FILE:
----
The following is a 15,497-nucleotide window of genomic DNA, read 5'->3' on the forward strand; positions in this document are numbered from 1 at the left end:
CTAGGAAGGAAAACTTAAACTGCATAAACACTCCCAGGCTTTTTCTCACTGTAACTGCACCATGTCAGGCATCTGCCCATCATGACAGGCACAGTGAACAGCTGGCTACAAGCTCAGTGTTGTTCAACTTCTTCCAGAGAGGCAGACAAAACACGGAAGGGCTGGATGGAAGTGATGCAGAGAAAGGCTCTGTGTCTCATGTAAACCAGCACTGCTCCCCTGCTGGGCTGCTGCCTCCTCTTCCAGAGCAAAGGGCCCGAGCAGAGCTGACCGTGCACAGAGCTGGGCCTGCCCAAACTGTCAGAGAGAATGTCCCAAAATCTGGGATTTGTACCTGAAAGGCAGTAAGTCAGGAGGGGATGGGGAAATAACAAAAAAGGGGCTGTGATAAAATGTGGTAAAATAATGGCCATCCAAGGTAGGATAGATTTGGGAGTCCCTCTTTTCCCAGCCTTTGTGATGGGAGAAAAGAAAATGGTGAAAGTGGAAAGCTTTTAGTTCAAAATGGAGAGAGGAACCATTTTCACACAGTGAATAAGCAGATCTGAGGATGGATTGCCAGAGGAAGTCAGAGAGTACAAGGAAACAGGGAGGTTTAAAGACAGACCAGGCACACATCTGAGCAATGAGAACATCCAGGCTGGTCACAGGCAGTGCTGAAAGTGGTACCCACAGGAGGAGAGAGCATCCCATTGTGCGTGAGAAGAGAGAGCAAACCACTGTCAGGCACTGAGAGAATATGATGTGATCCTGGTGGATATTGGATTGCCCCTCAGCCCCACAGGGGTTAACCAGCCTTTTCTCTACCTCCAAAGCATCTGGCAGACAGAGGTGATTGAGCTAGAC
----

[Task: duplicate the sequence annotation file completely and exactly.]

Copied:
The following is a 15,497-nucleotide window of genomic DNA, read 5'->3' on the forward strand; positions in this document are numbered from 1 at the left end:
CTAGGAAGGAAAACTTAAACTGCATAAACACTCCCAGGCTTTTTCTCACTGTAACTGCACCATGTCAGGCATCTGCCCATCATGACAGGCACAGTGAACAGCTGGCTACAAGCTCAGTGTTGTTCAACTTCTTCCAGAGAGGCAGACAAAACACGGAAGGGCTGGATGGAAGTGATGCAGAGAAAGGCTCTGTGTCTCATGTAAACCAGCACTGCTCCCCTGCTGGGCTGCTGCCTCCTCTTCCAGAGCAAAGGGCCCGAGCAGAGCTGACCGTGCACAGAGCTGGGCCTGCCCAAACTGTCAGAGAGAATGTCCCAAAATCTGGGATTTGTACCTGAAAGGCAGTAAGTCAGGAGGGGATGGGGAAATAACAAAAAAGGGGCTGTGATAAAATGTGGTAAAATAATGGCCATCCAAGGTAGGATAGATTTGGGAGTCCCTCTTTTCCCAGCCTTTGTGATGGGAGAAAAGAAAATGGTGAAAGTGGAAAGCTTTTAGTTCAAAATGGAGAGAGGAACCATTTTCACACAGTGAATAAGCAGATCTGAGGATGGATTGCCAGAGGAAGTCAGAGAGTACAAGGAAACAGGGAGGTTTAAAGACAGACCAGGCACACATCTGAGCAATGAGAACATCCAGGCTGGTCACAGGCAGTGCTGAAAGTGGTACCCACAGGAGGAGAGAGCATCCCATTGTGCGTGAGAAGAGAGAGCAAACCACTGTCAGGCACTGAGAGAATATGATGTGATCCTGGTGGATATTGGATTGCCCCTCAGCCCCACAGGGGTTAACCAGCCTTTTCTCTACCTCCAAAGCATCTGGCAGACAGAGGTGATTGAGCTAGAC